posted by theora55 at 3:54 PM on February 28, 2011

I've had a string of surgeries over the last three years. After two of them, I woke up in recovery with a great deal of pain (enough that I was crying/moaning), and it took a while to get it under control. The last surgery was a complicated hysterectomy where they had to make an 18 inch incision down my belly. I remember the eternity it seem to take for the nurse to get my morphine pump up and running. He was chatting up his co-worker and joking around. I was seriously thought he had forgotten about me, and was totally angry (but in control enough to know that being openly hostile towards nursing staff doesn't really help one's situation). But finally, finally he got it going and the pain started to subside. So yeah... as others have said, pain management after surgery is a crap shoot, and not necessarily a sign of negligence.
posted by kimdog at 4:12 PM on February 28, 2011

I've had 4 or 5 general anesthetics and I always wake up in the operating room, typically about one second after they stop giving you the heavy drugs. And I'm totally alert and remember everything no problem.. Scares the crap out of everyone. They also have a hard time knocking me out in the first place so I think this is within the bounds of normal, if a bit unusual.

And most surgeons are pricks, imho, who would much rather never talk to their patients; that's definitely normal.
posted by fshgrl at 4:34 PM on February 28, 2011

I had surgery on my ankle a few years back and absolutely woke up in pain in the recovery room. Enough pain that yes, all I could communicate to the nurses was "I'm awake now and also OWWWWWWWWWWWWWWWWWWWWW." I was given pain meds and the situation resolved.

So, yes, if you woke up in recovery in pain, that absolutely does happen. In addition, your surgeon also sounds like a bit of a jerk, but the two aren't connected in this case.
posted by sonika at 4:41 PM on February 28, 2011

Just a note - do you mean you woke up what you think was immediately after surgery in the recovery room, or simply that it seemed like you were out then awake again?

Either way - that's normal. When you go under, you have no sense of time - you just aren' t there. It generally always feels like you just a split second before were in the OR, even if hours have passed.

If you did wake up in recovery shortly after surgery, that's probably (I'm no expert) good - it's not in your best interests to be under longer than necessary for the surgery - it has it's risks. IF you woke up during surgery - that's another story.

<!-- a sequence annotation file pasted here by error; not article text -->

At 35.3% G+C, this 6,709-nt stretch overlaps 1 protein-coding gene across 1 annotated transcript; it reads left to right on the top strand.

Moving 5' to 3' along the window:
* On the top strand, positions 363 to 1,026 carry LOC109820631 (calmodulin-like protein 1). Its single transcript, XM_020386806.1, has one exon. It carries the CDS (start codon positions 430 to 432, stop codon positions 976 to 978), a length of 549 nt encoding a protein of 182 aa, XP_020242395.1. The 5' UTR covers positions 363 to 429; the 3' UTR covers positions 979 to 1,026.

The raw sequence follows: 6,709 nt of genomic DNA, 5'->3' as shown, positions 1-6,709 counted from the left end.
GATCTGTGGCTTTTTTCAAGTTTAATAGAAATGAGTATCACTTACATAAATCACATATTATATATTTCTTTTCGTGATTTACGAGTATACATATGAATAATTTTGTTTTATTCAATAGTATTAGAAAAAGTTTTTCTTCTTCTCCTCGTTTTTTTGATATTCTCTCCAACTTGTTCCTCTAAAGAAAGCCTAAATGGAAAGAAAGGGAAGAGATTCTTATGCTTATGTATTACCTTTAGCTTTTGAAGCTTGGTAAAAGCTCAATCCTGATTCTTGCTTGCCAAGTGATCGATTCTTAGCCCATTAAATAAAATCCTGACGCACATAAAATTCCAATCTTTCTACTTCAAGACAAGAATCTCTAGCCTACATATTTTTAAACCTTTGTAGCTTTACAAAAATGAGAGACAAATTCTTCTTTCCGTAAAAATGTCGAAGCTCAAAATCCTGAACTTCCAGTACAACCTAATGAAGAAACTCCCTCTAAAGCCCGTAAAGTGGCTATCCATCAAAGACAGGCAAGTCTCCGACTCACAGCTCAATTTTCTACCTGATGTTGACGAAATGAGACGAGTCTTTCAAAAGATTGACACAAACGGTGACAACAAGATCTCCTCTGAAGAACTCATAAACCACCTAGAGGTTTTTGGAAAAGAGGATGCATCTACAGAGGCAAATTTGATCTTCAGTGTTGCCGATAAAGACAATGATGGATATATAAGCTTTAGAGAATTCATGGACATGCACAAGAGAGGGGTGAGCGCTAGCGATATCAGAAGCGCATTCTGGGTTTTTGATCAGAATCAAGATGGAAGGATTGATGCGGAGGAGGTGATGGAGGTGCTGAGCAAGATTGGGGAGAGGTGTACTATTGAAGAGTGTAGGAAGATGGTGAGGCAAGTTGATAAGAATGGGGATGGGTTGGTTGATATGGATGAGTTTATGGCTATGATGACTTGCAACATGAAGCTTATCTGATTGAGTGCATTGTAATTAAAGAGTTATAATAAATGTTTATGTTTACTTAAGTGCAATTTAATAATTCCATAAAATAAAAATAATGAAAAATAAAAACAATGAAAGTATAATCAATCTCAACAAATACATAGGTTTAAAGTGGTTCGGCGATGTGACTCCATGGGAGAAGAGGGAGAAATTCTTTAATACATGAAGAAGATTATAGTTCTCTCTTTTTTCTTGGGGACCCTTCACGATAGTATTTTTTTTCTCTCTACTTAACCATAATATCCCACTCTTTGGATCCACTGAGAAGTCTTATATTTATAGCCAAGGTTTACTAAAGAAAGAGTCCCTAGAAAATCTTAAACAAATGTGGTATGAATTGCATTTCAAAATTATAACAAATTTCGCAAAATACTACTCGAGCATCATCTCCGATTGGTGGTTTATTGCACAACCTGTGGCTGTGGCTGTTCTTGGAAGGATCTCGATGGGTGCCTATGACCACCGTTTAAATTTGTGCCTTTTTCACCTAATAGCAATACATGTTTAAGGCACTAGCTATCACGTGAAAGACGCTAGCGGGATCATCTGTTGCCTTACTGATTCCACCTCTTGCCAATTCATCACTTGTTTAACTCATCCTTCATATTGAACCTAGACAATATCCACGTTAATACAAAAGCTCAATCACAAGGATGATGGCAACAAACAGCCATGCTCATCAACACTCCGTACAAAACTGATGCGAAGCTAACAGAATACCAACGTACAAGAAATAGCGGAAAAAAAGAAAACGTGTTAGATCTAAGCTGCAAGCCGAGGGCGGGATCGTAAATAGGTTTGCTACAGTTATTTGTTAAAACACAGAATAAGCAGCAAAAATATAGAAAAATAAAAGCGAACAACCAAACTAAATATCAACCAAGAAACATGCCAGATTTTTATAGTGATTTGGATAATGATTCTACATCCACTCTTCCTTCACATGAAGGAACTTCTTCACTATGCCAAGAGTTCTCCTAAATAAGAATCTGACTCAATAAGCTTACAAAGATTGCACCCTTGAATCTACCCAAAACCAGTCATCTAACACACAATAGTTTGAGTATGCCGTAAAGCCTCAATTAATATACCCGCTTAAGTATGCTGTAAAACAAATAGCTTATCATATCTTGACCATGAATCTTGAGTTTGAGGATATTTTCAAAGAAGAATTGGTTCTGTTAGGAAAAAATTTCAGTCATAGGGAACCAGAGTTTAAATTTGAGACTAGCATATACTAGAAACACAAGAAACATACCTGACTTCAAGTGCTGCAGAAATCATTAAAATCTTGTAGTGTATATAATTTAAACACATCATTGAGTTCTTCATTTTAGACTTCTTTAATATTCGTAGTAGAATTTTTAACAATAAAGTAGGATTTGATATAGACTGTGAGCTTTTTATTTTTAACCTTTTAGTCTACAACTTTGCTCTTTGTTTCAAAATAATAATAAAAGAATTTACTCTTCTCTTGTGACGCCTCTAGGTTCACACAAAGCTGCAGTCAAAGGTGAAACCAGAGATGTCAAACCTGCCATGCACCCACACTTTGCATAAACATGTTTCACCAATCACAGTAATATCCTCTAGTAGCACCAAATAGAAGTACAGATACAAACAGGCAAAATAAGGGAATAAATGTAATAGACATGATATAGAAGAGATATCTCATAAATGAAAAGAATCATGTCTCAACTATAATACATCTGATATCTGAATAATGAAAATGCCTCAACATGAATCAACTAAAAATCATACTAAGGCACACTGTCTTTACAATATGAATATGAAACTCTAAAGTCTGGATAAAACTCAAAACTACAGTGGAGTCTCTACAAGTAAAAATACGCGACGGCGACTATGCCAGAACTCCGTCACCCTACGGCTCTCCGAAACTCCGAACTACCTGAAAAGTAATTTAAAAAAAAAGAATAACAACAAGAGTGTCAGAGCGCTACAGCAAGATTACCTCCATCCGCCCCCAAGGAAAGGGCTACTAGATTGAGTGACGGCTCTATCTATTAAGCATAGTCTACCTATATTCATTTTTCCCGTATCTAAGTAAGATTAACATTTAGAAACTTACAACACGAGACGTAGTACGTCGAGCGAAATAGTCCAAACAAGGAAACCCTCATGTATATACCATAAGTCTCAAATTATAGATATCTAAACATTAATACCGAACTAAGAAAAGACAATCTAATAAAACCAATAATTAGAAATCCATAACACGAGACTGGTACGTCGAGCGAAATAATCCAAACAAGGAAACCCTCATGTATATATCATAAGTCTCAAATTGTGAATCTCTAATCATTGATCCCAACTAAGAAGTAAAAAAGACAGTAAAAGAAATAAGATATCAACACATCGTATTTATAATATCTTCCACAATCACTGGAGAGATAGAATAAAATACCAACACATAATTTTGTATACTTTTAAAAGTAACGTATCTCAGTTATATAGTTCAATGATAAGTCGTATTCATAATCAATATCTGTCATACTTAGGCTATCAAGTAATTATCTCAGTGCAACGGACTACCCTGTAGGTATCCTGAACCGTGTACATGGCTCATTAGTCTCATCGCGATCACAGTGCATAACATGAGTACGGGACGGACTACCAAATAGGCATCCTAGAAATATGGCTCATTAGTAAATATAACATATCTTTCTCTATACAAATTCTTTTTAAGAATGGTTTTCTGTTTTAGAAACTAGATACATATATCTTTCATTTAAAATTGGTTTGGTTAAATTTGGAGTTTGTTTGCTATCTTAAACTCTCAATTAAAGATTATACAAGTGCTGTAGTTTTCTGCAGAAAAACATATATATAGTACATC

Poor pain management? I feel for you, that's wrong - hopefully that was fixed.
Dilaudid is an opioid, very strong and strictly controlled - if they had you on that and you were still in pain, morphine probably wouldn't have done you better - a dosage adjustment is probably what was needed. They definitely were administering some strong drugs - which may be an indication of the amount of pain you were in (which is natural)

There is also, I believe, a reluctance to over-use sedating medication during recovery (from anesthesia) because it takes a varying amount of time for it to wear off on different people - loading them to the gills on morphine or the like before you wake up is probably not a good practice.

As others said, this was a painful injury and a traumatic surgery - pain is expected, and pain management is not perfect science. They probably could have done a better job - but what others say about your sense of time and recollection of events is also true - I recall surgery where I woke up in recovery, was wheeled back to my room, called home to mom & dad to tell them I was allrgiht, had a few visitors, had a nap, woke up, and didn't remember any of it, despite being apparently lucid at the time. For the same reason, they are reluctant to let you stand up and take a leak, even though you seem fine, because you could just pass out without warning and bash your head on the toilet or sink - on way to tell.

(the visits and the phone call sort of came back to me days later... but I didn't recall a thing for a while)

Sorry you were in such agony, hope you feel better.
posted by TravellingDen at 5:20 PM on February 28, 2011

IANAD(Y), but I am spending two weeks on an anesthesia rotation currently. In the best scenario, the anesthesiologist will be giving you intravenous pain medication throughout the operation to control your pain even while you're unconscious. Ideally, this should carry over into the post-operative period. This may not have happened, for one reason or another, or possibly your body is just wired such that it takes a lot more medication than most people need to get the same level of pain control. The fact that you're having a bad reaction to an opiate may have something to do with it -- maybe they tried something and had to stop it due to a reaction. Sometimes the kind of procedure that's being done precludes the use of certain medications, e.g. some orthopedic surgeons prefer that their patients don't get anti-inflammatory medication during the procedure since it could affect bone healing. Either way, hearing a third-hand tale about a supposed morphine allergy isn't going to give you the full picture. Miscommunication is often the name of the game in hospitals.